Dodd-Frank is distinct in that it stipulates that U.S. rules must apply to foreign markets that “can significantly impact the financial system of the United States.” This element is driven by declarations known as “interpretive guidance.”
Meanwhile, Europe has been implementing its market infrastructure regulations through something called the Regulatory Technical Standards. These standards look to recognize equivalent regulatory regimes outside Europe. An initial assessment has already taken place and is awaiting adoption by the European Commission. It is notable that the standards cover all financial instruments, not just swaps.
On their own, the American and European rules pose a number of challenges for foreign market participants and organizations, particularly where there are legal conflicts. To give one example, Hong Kong’s confidentiality provisions were incompatible with the U.S. and European transparency requirements.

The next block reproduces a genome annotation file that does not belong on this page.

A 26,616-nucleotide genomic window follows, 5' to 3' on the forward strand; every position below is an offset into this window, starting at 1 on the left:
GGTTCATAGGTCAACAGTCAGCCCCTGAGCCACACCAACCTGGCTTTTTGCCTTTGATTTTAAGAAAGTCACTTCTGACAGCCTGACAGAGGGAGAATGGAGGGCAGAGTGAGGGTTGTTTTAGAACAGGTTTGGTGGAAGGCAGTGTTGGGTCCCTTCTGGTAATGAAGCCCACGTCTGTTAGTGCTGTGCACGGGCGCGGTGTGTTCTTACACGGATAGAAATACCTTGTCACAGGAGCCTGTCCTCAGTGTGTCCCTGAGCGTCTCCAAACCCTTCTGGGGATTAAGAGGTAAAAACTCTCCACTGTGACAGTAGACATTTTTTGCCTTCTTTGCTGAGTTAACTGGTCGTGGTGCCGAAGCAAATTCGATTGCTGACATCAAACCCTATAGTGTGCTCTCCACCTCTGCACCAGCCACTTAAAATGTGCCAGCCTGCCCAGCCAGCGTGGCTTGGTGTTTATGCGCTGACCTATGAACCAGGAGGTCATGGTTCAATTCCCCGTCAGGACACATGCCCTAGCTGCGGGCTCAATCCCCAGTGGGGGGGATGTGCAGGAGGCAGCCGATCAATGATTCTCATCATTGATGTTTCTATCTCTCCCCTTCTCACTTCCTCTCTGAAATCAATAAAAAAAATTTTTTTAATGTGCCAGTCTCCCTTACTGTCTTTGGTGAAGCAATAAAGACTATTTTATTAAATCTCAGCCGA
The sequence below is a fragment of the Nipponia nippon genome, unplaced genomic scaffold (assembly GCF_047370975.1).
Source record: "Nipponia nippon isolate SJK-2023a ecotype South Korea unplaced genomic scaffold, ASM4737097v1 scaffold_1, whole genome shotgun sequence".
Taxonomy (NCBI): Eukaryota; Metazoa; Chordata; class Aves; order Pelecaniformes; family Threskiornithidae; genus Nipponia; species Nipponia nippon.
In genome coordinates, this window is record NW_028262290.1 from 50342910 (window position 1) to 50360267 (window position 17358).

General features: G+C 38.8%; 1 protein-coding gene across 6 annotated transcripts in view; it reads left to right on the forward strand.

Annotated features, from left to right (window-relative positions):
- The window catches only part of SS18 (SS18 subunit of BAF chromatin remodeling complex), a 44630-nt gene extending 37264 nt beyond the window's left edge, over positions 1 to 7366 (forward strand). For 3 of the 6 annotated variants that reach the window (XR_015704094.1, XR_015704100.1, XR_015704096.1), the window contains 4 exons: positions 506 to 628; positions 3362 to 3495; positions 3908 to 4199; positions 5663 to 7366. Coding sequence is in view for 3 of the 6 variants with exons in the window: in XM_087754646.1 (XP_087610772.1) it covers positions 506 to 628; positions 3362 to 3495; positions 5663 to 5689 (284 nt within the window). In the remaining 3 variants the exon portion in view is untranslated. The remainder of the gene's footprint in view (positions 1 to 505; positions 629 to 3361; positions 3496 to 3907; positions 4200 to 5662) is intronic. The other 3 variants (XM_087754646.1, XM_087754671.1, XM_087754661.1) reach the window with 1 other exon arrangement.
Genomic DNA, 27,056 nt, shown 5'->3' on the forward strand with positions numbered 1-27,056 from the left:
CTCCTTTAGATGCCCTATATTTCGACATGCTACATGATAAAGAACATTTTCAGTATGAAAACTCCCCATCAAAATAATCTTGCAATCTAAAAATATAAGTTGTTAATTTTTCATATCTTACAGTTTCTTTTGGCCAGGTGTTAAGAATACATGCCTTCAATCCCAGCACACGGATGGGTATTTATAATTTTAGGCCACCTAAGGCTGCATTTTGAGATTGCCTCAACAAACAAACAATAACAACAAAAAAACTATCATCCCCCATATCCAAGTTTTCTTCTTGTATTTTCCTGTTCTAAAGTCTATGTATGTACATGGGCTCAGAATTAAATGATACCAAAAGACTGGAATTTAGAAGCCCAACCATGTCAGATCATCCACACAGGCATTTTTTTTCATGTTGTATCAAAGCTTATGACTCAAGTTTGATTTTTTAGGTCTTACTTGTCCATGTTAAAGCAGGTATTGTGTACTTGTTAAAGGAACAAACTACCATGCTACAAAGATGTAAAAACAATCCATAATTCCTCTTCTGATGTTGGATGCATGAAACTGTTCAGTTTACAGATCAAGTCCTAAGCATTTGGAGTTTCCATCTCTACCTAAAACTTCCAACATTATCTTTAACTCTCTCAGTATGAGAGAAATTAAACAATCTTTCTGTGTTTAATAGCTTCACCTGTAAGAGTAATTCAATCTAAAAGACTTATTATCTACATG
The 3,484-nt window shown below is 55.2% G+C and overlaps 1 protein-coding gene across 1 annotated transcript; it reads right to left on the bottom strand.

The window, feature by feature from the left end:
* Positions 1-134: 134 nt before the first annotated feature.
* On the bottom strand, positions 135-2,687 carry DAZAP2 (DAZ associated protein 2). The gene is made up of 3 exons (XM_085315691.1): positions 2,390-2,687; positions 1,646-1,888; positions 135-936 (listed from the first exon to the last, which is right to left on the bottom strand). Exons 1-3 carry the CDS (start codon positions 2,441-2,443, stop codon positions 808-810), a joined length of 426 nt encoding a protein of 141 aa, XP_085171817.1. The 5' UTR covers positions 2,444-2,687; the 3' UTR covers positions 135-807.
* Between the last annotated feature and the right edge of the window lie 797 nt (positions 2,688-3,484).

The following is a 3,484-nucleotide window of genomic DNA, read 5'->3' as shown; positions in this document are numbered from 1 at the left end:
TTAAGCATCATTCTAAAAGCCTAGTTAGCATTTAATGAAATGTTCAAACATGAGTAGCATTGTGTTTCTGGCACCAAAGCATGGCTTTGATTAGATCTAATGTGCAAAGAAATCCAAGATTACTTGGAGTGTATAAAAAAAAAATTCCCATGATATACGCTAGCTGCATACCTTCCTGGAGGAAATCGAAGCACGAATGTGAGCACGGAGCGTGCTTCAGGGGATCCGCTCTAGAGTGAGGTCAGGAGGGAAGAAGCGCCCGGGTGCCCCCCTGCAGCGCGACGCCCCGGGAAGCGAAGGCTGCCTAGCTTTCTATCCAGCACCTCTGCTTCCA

The European market authority’s assessment of foreign regulatory regimes has resulted in the granting of varying degrees of equivalence to Japan, Hong Kong, Singapore, Australia, India and South Korea. Where CCPs are based, there is a clear path to recognition, with temporary relief during the application process.
The CFTC rules and interpretive guidance, however, have had a much more dramatic impact.
The U.S. commission has operated by publishing a draft rule for public comment, and then publishing the comments and final rule. The published comments are typically accompanied by further interpretation by the CFTC, some of it in the form of footnotes. These are then often followed by further interpretative guidance.
The potential for gaps in understanding is illustrated by a rule on acceptance or rejection for clearing. In April 2012, the commission said action should be taken “as quickly as would be technologically practicable if fully automated systems were used.” That October, interpretative guidance defined the time period as 60 seconds. This past September, the period was shorted to a mere 10 seconds, presenting an unexpected and significant operational challenge to many market participants.